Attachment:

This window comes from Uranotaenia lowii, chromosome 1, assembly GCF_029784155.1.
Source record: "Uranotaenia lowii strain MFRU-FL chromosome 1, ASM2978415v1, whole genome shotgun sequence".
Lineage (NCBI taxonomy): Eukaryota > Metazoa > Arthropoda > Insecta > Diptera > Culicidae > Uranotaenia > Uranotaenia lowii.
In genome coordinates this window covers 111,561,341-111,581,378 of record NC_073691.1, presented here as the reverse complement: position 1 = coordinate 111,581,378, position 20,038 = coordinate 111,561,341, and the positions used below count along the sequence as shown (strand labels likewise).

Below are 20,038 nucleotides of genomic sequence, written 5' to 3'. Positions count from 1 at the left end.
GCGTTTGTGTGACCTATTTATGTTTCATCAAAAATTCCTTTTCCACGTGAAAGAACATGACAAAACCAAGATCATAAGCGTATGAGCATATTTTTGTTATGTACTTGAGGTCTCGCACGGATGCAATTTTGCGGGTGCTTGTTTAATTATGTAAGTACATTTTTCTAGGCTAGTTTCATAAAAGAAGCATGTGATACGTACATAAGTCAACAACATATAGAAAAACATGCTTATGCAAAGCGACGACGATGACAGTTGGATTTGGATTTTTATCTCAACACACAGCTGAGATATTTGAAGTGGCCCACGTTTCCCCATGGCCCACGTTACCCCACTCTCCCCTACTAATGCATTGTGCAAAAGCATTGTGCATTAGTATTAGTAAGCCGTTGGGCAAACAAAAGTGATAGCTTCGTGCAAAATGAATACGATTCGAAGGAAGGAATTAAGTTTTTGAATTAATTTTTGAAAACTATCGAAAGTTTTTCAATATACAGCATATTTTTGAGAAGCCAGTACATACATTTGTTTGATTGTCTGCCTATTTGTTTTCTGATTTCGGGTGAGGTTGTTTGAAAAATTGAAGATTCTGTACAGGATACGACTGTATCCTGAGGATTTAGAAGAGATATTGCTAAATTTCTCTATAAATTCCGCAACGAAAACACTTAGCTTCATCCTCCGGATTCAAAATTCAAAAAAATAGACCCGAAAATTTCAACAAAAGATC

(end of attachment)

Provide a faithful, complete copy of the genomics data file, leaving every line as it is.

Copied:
This window comes from Uranotaenia lowii, chromosome 1, assembly GCF_029784155.1.
Source record: "Uranotaenia lowii strain MFRU-FL chromosome 1, ASM2978415v1, whole genome shotgun sequence".
Lineage (NCBI taxonomy): Eukaryota > Metazoa > Arthropoda > Insecta > Diptera > Culicidae > Uranotaenia > Uranotaenia lowii.
In genome coordinates this window covers 111,561,341-111,581,378 of record NC_073691.1, presented here as the reverse complement: position 1 = coordinate 111,581,378, position 20,038 = coordinate 111,561,341, and the positions used below count along the sequence as shown (strand labels likewise).

Below are 20,038 nucleotides of genomic sequence, written 5' to 3'. Positions count from 1 at the left end.
GCGTTTGTGTGACCTATTTATGTTTCATCAAAAATTCCTTTTCCACGTGAAAGAACATGACAAAACCAAGATCATAAGCGTATGAGCATATTTTTGTTATGTACTTGAGGTCTCGCACGGATGCAATTTTGCGGGTGCTTGTTTAATTATGTAAGTACATTTTTCTAGGCTAGTTTCATAAAAGAAGCATGTGATACGTACATAAGTCAACAACATATAGAAAAACATGCTTATGCAAAGCGACGACGATGACAGTTGGATTTGGATTTTTATCTCAACACACAGCTGAGATATTTGAAGTGGCCCACGTTTCCCCATGGCCCACGTTACCCCACTCTCCCCTACTAATGCATTGTGCAAAAGCATTGTGCATTAGTATTAGTAAGCCGTTGGGCAAACAAAAGTGATAGCTTCGTGCAAAATGAATACGATTCGAAGGAAGGAATTAAGTTTTTGAATTAATTTTTGAAAACTATCGAAAGTTTTTCAATATACAGCATATTTTTGAGAAGCCAGTACATACATTTGTTTGATTGTCTGCCTATTTGTTTTCTGATTTCGGGTGAGGTTGTTTGAAAAATTGAAGATTCTGTACAGGATACGACTGTATCCTGAGGATTTAGAAGAGATATTGCTAAATTTCTCTATAAATTCCGCAACGAAAACACTTAGCTTCATCCTCCGGATTCAAAATTCAAAAAAATAGACCCGAAAATTTCAACAAAAGATC